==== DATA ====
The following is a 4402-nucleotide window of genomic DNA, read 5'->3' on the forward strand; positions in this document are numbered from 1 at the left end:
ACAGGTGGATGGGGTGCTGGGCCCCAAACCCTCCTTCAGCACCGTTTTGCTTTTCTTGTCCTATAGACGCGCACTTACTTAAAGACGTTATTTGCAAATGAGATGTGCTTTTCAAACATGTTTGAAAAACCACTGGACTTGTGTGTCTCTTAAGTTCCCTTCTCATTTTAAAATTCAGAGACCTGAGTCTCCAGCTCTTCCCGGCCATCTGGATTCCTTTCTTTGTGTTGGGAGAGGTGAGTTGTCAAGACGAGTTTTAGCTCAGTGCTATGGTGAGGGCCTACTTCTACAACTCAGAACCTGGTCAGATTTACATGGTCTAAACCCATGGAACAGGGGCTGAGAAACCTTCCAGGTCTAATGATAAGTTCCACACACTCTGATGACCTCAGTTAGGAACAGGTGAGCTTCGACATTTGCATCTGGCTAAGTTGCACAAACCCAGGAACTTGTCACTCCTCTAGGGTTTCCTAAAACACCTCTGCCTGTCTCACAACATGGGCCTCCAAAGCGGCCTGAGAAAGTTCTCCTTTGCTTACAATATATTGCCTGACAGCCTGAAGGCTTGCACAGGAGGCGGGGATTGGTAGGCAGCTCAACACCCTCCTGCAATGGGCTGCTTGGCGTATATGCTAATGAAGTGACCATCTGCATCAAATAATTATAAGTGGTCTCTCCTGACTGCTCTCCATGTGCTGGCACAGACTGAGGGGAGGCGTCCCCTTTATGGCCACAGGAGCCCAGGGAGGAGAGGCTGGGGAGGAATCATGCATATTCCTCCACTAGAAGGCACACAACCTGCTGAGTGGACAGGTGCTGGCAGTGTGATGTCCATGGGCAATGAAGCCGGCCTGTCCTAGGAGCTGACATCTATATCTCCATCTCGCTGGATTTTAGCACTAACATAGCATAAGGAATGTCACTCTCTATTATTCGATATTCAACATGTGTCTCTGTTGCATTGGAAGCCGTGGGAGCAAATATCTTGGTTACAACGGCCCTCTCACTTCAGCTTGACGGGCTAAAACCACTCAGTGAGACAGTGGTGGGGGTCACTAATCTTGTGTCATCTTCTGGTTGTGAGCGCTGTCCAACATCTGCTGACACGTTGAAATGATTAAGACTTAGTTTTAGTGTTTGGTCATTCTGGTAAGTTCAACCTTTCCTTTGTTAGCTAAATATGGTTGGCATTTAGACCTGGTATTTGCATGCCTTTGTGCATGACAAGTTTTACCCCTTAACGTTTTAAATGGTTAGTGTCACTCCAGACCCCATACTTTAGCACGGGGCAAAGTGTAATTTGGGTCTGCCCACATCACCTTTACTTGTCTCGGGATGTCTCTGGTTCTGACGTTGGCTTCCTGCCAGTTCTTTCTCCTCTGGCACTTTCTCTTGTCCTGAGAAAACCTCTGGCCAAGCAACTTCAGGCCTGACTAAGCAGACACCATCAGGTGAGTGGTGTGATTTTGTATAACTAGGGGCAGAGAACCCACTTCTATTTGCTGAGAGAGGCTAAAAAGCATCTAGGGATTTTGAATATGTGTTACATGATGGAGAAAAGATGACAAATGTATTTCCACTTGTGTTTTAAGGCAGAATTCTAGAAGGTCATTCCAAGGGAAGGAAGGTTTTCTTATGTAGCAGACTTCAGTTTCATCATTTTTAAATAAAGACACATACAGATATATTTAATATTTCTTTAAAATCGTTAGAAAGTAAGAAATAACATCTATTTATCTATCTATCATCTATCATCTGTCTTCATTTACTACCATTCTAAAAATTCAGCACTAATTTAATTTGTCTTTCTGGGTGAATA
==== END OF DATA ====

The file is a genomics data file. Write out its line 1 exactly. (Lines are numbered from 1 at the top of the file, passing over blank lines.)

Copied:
The following is a 4402-nucleotide window of genomic DNA, read 5'->3' on the forward strand; positions in this document are numbered from 1 at the left end: